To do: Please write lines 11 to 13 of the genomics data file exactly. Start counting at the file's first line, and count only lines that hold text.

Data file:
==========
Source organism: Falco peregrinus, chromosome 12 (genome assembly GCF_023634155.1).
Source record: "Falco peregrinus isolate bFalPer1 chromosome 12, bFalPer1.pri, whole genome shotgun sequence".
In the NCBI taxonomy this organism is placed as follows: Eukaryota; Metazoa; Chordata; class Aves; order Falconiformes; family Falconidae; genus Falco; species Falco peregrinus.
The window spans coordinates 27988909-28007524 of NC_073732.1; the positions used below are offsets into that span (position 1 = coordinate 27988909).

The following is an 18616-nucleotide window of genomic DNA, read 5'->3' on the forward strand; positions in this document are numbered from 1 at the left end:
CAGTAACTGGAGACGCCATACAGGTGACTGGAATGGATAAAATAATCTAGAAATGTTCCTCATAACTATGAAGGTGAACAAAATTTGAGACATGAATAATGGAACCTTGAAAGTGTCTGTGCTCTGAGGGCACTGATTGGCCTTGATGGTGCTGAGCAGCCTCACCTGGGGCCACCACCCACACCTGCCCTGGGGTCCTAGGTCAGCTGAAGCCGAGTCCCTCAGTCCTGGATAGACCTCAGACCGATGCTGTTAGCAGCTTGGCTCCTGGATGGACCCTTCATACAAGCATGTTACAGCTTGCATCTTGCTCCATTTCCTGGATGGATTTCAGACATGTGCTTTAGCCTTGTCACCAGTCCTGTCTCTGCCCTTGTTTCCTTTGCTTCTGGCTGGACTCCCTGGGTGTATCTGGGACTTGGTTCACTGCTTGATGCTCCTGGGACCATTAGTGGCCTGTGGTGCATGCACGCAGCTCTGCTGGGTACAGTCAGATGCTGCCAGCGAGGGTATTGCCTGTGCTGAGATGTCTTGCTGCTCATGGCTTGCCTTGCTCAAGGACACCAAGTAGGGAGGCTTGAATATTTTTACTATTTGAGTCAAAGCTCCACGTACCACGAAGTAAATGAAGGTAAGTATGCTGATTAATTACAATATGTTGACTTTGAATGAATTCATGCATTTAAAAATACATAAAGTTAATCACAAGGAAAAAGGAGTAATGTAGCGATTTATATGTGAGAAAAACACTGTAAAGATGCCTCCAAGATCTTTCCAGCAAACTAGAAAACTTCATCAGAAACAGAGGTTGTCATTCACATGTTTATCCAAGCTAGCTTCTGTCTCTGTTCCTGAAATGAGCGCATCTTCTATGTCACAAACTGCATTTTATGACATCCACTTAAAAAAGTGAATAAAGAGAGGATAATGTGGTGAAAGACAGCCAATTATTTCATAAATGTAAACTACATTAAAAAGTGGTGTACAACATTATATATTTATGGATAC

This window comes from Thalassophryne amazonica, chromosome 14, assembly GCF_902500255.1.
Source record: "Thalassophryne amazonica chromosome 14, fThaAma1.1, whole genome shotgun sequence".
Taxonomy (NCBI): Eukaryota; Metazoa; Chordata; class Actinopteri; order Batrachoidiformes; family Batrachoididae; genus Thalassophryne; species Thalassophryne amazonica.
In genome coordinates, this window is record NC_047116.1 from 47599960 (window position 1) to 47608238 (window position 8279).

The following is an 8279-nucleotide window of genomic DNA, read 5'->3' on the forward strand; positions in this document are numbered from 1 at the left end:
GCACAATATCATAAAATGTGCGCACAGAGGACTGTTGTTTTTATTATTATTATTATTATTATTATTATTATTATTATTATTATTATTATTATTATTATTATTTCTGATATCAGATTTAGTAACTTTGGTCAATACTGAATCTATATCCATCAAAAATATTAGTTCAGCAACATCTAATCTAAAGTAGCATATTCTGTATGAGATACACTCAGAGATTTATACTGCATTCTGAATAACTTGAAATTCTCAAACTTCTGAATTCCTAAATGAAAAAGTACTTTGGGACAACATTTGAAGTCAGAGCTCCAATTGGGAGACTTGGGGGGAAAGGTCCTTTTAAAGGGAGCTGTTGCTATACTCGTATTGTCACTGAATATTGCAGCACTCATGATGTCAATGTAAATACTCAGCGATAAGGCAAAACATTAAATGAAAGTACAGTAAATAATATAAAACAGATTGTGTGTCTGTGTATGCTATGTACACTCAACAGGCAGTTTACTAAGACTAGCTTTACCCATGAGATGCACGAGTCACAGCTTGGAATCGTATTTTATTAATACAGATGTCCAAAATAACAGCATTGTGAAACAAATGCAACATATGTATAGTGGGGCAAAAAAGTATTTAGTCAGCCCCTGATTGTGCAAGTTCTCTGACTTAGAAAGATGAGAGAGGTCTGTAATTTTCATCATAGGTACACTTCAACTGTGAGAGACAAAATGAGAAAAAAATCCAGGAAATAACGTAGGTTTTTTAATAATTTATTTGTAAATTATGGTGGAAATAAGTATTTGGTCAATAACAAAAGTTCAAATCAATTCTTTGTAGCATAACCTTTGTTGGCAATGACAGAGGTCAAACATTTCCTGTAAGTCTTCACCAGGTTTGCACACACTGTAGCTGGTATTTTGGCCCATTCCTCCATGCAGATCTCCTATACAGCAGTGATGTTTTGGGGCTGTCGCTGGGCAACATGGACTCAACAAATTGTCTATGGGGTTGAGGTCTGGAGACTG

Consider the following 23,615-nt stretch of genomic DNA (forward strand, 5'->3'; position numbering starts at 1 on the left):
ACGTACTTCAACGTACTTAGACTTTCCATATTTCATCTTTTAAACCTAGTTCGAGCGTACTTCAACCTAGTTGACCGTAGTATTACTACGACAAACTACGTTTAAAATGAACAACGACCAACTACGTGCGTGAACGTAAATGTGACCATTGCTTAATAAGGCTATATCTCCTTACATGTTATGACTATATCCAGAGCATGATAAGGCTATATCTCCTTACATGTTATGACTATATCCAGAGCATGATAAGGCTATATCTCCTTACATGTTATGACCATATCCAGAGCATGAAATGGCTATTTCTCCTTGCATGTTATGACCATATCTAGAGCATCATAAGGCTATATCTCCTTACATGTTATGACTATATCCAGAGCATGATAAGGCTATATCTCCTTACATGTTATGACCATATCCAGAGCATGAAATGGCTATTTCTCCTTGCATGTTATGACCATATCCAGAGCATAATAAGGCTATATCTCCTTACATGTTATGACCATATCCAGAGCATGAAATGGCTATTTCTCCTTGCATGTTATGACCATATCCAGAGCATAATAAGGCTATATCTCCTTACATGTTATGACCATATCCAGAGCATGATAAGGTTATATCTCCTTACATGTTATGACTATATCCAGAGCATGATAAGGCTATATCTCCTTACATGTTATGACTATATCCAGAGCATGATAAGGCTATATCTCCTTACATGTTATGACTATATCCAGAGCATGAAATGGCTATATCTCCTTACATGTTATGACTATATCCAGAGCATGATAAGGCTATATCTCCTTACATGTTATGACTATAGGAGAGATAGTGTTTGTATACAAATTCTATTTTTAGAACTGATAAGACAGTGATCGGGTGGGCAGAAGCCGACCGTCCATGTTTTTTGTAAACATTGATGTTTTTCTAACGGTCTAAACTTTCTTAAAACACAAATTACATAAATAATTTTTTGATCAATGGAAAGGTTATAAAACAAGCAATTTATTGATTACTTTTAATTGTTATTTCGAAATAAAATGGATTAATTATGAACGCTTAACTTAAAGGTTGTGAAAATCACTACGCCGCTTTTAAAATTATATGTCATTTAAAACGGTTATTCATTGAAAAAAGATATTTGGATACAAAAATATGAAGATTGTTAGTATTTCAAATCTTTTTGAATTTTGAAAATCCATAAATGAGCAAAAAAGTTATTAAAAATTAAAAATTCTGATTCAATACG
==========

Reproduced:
The following is an 8279-nucleotide window of genomic DNA, read 5'->3' on the forward strand; positions in this document are numbered from 1 at the left end:
GCACAATATCATAAAATGTGCGCACAGAGGACTGTTGTTTTTATTATTATTATTATTATTATTATTATTATTATTATTATTATTATTATTATTATTATTATTTCTGATATCAGATTTAGTAACTTTGGTCAATACTGAATCTATATCCATCAAAAATATTAGTTCAGCAACATCTAATCTAAAGTAGCATATTCTGTATGAGATACACTCAGAGATTTATACTGCATTCTGAATAACTTGAAATTCTCAAACTTCTGAATTCCTAAATGAAAAAGTACTTTGGGACAACATTTGAAGTCAGAGCTCCAATTGGGAGACTTGGGGGGAAAGGTCCTTTTAAAGGGAGCTGTTGCTATACTCGTATTGTCACTGAATATTGCAGCACTCATGATGTCAATGTAAATACTCAGCGATAAGGCAAAACATTAAATGAAAGTACAGTAAATAATATAAAACAGATTGTGTGTCTGTGTATGCTATGTACACTCAACAGGCAGTTTACTAAGACTAGCTTTACCCATGAGATGCACGAGTCACAGCTTGGAATCGTATTTTATTAATACAGATGTCCAAAATAACAGCATTGTGAAACAAATGCAACATATGTATAGTGGGGCAAAAAAGTATTTAGTCAGCCCCTGATTGTGCAAGTTCTCTGACTTAGAAAGATGAGAGAGGTCTGTAATTTTCATCATAGGTACACTTCAACTGTGAGAGACAAAATGAGAAAAAAATCCAGGAAATAACGTAGGTTTTTTAATAATTTATTTGTAAATTATGGTGGAAATAAGTATTTGGTCAATAACAAAAGTTCAAATCAATTCTTTGTAGCATAACCTTTGTTGGCAATGACAGAGGTCAAACATTTCCTGTAAGTCTTCACCAGGTTTGCACACACTGTAGCTGGTATTTTGGCCCATTCCTCCATGCAGATCTCCTATACAGCAGTGATGTTTTGGGGCTGTCGCTGGGCAACATGGACTCAACAAATTGTCTATGGGGTTGAGGTCTGGAGACTG

Consider the following 23,615-nt stretch of genomic DNA (forward strand, 5'->3'; position numbering starts at 1 on the left):